• September 1, 2015

    Yokohama Owes $4M For Crash Settlement: Costco Insurer

    Costco Wholesale Corp.’s insurer told a California appeals court Tuesday that Yokohama Tire Corp. should cover the $4.3 million settlement it paid after a fatal wreck allegedly caused by a defective Yokohama tire sold at a Costco store, arguing a trial judge erred in finding their indemnity agreement had ended.

  • September 1, 2015

    Feds Tells 9th Circ. Ex-Oriole Can't Block Trading Evidence

    Federal prosecutors on Tuesday urged the Ninth Circuit to let them support their insider trading charges against former Baltimore Oriole Doug DeCinces with evidence of trades DeCinces made shortly before his alleged crime, arguing the earlier trades were the “beginning of the scheme” the ballplayer set up.

  • September 1, 2015

    Calif. Law Too Broad For BIA To Rely On In Removal: 9th Circ.

    The Ninth Circuit on Tuesday granted a Salvadoran national’s petition for review of the Board of Immigration Appeals’ denial of his applications for withholding of removal, saying the BIA erred in finding that his conviction and 11-year sentence for voluntary manslaughter constituted a categorical crime of violence and particularly serious crime.

  • September 1, 2015

    Ex-UCB Exec Gets 8 Years, $17M Fine For Securities Fraud

    A former United Commercial Bank executive was sentenced by a California federal judge Monday to more than eight years in prison and fined nearly $17 million for his role in a securities fraud case that caused the country’s ninth-largest bank failure since 2007 and ultimately cost taxpayers and the federal government $1.1 billion.

  • September 1, 2015

    Google Unit Can't Duck Online Ad Patent Infringement Suit

    A California federal judge on Monday determined that the claims of a patent covering an Internet display frame for advertisements are not directed to an abstract idea under the U.S. Supreme Court's Alice ruling, allowing KlausTech Inc.'s infringement claims against a Google Inc.-acquired company to proceed.

  • September 1, 2015

    UCLA Data Breach Victim Manipulative, Jury Told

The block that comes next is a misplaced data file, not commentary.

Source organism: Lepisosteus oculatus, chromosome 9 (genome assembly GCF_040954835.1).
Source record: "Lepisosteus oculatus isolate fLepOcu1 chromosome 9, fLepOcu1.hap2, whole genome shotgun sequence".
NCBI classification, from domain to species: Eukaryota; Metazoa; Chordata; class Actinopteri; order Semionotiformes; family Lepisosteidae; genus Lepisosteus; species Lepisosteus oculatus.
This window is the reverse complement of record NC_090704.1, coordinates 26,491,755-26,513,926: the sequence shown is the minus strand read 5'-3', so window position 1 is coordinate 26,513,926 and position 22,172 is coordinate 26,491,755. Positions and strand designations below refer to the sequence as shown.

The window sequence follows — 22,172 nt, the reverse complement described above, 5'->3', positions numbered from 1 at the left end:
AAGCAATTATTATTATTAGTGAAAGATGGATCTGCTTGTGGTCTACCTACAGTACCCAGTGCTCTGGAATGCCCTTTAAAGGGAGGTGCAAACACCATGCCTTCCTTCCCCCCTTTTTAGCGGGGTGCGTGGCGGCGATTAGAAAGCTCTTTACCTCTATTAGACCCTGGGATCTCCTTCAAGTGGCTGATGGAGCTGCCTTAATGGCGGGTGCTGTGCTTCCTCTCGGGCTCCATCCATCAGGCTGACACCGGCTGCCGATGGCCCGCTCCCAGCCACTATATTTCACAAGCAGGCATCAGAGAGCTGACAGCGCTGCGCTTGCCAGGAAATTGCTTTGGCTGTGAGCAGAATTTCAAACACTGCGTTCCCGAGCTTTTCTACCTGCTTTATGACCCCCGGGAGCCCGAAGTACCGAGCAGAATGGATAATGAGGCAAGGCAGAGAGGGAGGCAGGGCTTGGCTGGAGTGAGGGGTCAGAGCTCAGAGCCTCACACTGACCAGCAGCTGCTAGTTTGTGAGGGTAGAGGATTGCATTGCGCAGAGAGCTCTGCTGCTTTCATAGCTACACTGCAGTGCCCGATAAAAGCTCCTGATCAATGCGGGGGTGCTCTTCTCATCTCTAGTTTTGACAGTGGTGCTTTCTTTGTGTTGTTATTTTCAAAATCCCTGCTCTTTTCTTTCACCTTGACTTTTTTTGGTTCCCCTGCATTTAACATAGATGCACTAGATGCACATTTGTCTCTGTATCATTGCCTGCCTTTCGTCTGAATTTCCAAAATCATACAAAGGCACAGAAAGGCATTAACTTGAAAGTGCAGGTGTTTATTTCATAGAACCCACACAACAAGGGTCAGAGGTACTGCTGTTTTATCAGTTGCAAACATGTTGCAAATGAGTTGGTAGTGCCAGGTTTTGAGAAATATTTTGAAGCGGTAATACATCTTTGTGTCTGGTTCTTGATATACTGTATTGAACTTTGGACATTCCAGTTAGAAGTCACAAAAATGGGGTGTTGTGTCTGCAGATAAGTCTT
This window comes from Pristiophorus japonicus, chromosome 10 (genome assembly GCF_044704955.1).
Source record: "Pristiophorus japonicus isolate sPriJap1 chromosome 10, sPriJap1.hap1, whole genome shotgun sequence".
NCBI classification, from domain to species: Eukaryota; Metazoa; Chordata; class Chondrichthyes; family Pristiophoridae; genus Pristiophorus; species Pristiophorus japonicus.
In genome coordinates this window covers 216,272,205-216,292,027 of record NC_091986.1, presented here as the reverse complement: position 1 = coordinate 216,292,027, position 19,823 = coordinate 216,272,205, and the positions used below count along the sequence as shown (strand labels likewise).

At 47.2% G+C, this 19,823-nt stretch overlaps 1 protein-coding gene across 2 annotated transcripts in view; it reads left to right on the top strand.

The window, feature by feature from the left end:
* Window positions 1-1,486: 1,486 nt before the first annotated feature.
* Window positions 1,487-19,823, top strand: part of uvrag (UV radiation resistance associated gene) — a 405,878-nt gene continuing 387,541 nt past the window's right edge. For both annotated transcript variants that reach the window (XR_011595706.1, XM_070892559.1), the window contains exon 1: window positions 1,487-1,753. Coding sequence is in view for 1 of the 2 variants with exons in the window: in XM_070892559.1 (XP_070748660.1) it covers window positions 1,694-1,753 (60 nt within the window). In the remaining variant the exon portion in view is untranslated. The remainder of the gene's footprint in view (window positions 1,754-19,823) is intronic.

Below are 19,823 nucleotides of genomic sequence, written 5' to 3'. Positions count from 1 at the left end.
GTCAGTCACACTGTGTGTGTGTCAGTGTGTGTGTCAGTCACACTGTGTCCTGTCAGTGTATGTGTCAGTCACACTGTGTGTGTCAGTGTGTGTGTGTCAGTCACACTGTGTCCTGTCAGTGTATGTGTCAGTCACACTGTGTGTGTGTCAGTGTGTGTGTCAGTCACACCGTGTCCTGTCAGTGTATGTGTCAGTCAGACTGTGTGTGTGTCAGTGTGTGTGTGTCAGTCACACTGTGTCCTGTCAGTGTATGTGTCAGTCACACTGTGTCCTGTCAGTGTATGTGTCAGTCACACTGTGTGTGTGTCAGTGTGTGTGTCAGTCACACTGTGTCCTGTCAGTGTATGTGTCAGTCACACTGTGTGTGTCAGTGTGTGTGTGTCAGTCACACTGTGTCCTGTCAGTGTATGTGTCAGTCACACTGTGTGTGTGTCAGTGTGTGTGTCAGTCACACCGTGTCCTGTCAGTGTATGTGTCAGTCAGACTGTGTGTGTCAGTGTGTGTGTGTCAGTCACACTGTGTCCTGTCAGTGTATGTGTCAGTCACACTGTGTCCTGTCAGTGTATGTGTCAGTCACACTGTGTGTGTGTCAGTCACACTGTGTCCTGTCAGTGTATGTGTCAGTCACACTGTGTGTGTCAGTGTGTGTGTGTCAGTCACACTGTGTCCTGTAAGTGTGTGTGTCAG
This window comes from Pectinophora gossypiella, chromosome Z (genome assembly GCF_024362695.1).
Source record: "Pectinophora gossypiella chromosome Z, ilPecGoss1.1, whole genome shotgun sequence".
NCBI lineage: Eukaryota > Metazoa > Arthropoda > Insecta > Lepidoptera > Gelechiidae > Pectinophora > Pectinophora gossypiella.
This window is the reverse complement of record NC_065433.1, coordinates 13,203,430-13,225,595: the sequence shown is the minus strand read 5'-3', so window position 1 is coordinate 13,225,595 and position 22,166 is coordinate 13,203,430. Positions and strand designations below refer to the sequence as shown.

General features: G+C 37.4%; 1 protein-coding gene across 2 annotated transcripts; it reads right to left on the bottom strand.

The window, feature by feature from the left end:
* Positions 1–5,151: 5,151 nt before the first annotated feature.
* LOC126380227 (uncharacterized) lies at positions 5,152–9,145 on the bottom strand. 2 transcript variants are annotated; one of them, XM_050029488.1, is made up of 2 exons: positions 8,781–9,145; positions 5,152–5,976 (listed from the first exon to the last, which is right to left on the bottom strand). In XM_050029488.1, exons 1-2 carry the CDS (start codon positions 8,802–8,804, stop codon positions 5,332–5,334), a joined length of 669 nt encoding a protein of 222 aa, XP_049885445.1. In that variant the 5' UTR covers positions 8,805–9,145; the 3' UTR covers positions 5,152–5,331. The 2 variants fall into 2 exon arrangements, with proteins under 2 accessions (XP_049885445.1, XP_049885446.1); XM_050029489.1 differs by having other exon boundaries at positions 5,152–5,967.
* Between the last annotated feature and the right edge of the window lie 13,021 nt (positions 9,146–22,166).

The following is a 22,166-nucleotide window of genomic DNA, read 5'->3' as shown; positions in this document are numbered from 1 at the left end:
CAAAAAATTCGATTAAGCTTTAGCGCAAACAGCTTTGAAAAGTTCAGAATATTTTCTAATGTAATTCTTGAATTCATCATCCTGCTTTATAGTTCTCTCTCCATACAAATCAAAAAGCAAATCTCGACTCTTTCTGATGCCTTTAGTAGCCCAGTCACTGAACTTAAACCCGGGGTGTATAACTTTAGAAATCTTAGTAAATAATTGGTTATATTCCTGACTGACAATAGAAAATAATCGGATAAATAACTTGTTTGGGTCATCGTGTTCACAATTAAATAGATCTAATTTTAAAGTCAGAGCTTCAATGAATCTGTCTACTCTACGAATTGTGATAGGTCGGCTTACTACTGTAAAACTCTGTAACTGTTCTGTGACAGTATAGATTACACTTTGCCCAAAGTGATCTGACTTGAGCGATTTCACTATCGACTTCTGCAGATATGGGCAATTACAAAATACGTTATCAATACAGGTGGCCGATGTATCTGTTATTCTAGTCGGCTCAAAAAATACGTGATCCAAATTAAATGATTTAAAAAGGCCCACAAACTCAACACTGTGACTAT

A woman suing the University of California Los Angeles Health System for allowing her ex-boyfriend’s new partner to access her medical records appears to be manipulating her story to support claims she suffered emotional harm from the incident, a psychologist for the university testified Tuesday.

  • September 1, 2015

    Safeway Liable In $30M Grocery Delivery Markup Row

    A California federal judge on Monday found Safeway Inc. liable for $30 million in a breach-of-contract class action brought by customers who claim the grocer overcharged for delivered groceries when it had promised price parity with store-bought merchandise.

  • September 1, 2015

    Apple Can't Unplug False Ad Class Action Over Chargers

    A California judge on Tuesday rejected Apple Inc.'s bid to escape a putative consumer class action alleging the company tricks consumers by not disclosing that only Apple-licensed charging cables work with iPhones and iPads, ruling Apple's practices could lead consumers to waste money on useless cables.

  • September 1, 2015

    JPMorgan, Citi Mortgagors Seek Cert. In Inspection Fees Row

    Citibank NA and JPMorgan Chase & Co. mortgage borrowers urged a California federal judge on Tuesday to certify a nationwide class of millions of homeowners whom the banks allegedly charged unnecessary fees for property inspections when their loans were in default.

  • September 1, 2015

    Uber Can't Get Coverage For Fatal Crash, Excess Insurer Says

    Evanston Insurance Co. sued Uber Technologies Inc. on Tuesday seeking a declaratory judgment that it isn't required to cover Uber's settlement with the family of a 6-year-old girl killed in a collision with an alleged Uber driver, saying its excess policy covers technology, not taxi operations.

  • September 1, 2015

    Welch Consumers Say Labels Put Them At Prosecution Risk

    A proposed class of consumers claiming Welch Foods Inc. made its fruit juices and spreads illegal contraband through misbranding fought the company's summary judgment bid Monday, telling a California federal court in filings that owning the products presents “serious potential” for prosecution.